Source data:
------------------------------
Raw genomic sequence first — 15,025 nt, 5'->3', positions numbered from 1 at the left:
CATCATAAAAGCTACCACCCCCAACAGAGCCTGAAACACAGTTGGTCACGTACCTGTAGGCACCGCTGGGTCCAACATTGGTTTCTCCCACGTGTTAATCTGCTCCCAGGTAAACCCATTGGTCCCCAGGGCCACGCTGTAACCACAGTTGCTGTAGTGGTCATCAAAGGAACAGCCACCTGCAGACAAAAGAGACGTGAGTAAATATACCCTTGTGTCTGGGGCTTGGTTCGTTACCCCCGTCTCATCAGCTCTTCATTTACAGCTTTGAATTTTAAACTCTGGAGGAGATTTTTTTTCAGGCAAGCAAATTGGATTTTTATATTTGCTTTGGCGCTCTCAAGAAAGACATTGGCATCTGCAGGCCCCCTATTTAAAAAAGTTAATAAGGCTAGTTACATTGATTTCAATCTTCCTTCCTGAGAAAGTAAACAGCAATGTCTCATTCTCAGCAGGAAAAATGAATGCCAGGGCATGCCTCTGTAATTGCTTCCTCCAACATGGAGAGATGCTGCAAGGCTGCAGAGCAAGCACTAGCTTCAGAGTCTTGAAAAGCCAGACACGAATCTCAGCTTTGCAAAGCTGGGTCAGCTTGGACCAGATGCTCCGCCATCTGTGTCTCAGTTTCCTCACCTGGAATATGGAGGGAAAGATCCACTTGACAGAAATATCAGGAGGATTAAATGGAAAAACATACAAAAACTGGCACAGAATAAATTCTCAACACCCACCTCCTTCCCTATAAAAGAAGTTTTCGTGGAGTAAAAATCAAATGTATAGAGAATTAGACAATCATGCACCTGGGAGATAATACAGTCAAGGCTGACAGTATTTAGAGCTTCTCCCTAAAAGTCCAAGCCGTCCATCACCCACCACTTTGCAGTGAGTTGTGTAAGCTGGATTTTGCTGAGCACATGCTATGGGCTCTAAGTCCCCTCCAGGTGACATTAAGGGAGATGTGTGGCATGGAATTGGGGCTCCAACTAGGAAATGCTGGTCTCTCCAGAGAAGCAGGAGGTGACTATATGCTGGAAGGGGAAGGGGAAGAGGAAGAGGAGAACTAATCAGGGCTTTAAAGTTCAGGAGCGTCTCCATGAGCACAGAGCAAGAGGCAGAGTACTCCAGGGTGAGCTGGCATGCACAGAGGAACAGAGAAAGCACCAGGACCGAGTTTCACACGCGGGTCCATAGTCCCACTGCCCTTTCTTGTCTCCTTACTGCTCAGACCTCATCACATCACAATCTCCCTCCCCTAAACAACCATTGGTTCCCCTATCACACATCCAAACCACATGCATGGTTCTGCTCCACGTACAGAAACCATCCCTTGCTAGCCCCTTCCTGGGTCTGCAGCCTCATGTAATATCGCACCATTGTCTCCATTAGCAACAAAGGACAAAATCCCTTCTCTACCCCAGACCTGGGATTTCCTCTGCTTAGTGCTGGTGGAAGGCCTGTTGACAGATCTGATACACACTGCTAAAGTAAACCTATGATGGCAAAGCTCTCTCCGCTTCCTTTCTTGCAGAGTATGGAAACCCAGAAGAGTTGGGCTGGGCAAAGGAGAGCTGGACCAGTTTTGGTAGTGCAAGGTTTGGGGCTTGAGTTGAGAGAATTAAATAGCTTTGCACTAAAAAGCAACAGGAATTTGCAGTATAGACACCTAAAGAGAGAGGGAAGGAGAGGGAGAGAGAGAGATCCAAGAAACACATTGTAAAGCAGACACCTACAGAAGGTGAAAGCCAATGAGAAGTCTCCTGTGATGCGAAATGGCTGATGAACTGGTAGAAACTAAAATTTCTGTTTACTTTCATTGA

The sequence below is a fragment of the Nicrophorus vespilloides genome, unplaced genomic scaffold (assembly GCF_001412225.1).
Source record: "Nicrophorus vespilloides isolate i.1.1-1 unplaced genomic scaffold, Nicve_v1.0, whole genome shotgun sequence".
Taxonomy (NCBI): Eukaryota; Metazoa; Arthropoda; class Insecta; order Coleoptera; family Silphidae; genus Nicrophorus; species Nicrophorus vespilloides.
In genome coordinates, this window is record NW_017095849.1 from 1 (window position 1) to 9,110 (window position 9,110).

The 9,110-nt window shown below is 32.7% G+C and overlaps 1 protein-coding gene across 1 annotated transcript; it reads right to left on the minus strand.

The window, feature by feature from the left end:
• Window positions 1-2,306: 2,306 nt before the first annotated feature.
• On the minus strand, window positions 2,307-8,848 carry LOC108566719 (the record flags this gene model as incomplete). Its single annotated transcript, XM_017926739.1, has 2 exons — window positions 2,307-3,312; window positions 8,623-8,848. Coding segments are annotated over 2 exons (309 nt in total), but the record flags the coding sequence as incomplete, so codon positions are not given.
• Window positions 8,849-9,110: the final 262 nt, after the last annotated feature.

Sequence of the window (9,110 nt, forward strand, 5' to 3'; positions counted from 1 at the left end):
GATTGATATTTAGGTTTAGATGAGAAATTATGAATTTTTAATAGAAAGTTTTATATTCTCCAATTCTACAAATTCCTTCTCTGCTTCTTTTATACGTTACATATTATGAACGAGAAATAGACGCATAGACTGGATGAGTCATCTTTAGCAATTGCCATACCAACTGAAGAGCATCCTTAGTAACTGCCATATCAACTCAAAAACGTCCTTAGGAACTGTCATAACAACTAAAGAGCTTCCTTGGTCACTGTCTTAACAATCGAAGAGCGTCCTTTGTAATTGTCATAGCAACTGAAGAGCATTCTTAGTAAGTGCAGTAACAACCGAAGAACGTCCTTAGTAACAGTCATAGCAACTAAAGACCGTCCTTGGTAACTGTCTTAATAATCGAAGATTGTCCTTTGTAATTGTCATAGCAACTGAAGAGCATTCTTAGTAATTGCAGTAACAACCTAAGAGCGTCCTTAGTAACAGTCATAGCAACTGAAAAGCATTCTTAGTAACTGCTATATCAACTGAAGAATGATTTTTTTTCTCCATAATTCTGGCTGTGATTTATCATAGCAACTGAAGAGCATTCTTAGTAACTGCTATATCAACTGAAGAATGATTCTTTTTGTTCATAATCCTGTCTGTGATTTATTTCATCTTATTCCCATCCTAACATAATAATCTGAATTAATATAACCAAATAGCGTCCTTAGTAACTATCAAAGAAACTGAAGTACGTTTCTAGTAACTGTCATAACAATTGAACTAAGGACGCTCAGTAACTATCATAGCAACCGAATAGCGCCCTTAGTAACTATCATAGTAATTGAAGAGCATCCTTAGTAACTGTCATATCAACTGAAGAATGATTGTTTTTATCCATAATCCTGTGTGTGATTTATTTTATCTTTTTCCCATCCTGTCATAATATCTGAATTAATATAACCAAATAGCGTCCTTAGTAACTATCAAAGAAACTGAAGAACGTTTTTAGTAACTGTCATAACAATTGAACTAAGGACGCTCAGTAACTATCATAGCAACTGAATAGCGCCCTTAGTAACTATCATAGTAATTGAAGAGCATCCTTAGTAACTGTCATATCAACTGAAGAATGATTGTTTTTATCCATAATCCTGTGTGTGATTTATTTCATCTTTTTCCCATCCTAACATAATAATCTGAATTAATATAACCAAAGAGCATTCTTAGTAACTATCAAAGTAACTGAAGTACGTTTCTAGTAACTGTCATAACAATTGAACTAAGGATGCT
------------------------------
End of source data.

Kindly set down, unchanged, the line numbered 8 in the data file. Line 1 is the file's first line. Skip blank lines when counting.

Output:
The window, feature by feature from the left end: